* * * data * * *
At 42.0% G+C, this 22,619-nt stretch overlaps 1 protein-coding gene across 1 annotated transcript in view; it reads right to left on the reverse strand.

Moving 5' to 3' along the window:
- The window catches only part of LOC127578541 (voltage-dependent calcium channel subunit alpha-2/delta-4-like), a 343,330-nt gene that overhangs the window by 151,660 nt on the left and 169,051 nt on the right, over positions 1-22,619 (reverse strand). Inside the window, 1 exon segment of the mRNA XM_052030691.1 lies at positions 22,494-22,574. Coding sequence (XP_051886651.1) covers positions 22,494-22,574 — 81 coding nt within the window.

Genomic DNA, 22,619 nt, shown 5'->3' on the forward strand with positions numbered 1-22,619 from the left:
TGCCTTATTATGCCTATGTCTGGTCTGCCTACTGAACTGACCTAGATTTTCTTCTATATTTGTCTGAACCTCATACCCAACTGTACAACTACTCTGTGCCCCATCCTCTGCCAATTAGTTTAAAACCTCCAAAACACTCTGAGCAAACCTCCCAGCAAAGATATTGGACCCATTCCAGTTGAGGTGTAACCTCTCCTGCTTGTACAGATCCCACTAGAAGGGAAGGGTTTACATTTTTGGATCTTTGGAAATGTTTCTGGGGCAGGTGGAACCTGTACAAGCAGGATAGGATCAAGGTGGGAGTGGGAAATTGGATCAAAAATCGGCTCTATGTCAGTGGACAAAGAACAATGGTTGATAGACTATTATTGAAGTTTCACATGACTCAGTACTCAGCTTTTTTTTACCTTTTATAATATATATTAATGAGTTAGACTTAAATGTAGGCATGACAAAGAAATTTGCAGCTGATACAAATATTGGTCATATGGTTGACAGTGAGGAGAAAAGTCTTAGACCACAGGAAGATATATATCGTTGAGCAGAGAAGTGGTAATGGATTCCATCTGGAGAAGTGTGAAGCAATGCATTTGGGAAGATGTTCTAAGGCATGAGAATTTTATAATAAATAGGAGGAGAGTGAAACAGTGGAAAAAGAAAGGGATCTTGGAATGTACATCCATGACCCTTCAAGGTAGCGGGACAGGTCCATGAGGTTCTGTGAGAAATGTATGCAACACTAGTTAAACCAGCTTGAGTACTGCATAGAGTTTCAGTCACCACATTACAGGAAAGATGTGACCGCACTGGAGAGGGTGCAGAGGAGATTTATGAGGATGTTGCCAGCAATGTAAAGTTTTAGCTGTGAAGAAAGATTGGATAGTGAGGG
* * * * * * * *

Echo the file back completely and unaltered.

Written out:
At 42.0% G+C, this 22,619-nt stretch overlaps 1 protein-coding gene across 1 annotated transcript in view; it reads right to left on the reverse strand.

Moving 5' to 3' along the window:
- The window catches only part of LOC127578541 (voltage-dependent calcium channel subunit alpha-2/delta-4-like), a 343,330-nt gene that overhangs the window by 151,660 nt on the left and 169,051 nt on the right, over positions 1-22,619 (reverse strand). Inside the window, 1 exon segment of the mRNA XM_052030691.1 lies at positions 22,494-22,574. Coding sequence (XP_051886651.1) covers positions 22,494-22,574 — 81 coding nt within the window.

Genomic DNA, 22,619 nt, shown 5'->3' on the forward strand with positions numbered 1-22,619 from the left:
TGCCTTATTATGCCTATGTCTGGTCTGCCTACTGAACTGACCTAGATTTTCTTCTATATTTGTCTGAACCTCATACCCAACTGTACAACTACTCTGTGCCCCATCCTCTGCCAATTAGTTTAAAACCTCCAAAACACTCTGAGCAAACCTCCCAGCAAAGATATTGGACCCATTCCAGTTGAGGTGTAACCTCTCCTGCTTGTACAGATCCCACTAGAAGGGAAGGGTTTACATTTTTGGATCTTTGGAAATGTTTCTGGGGCAGGTGGAACCTGTACAAGCAGGATAGGATCAAGGTGGGAGTGGGAAATTGGATCAAAAATCGGCTCTATGTCAGTGGACAAAGAACAATGGTTGATAGACTATTATTGAAGTTTCACATGACTCAGTACTCAGCTTTTTTTTACCTTTTATAATATATATTAATGAGTTAGACTTAAATGTAGGCATGACAAAGAAATTTGCAGCTGATACAAATATTGGTCATATGGTTGACAGTGAGGAGAAAAGTCTTAGACCACAGGAAGATATATATCGTTGAGCAGAGAAGTGGTAATGGATTCCATCTGGAGAAGTGTGAAGCAATGCATTTGGGAAGATGTTCTAAGGCATGAGAATTTTATAATAAATAGGAGGAGAGTGAAACAGTGGAAAAAGAAAGGGATCTTGGAATGTACATCCATGACCCTTCAAGGTAGCGGGACAGGTCCATGAGGTTCTGTGAGAAATGTATGCAACACTAGTTAAACCAGCTTGAGTACTGCATAGAGTTTCAGTCACCACATTACAGGAAAGATGTGACCGCACTGGAGAGGGTGCAGAGGAGATTTATGAGGATGTTGCCAGCAATGTAAAGTTTTAGCTGTGAAGAAAGATTGGATAGTGAGGG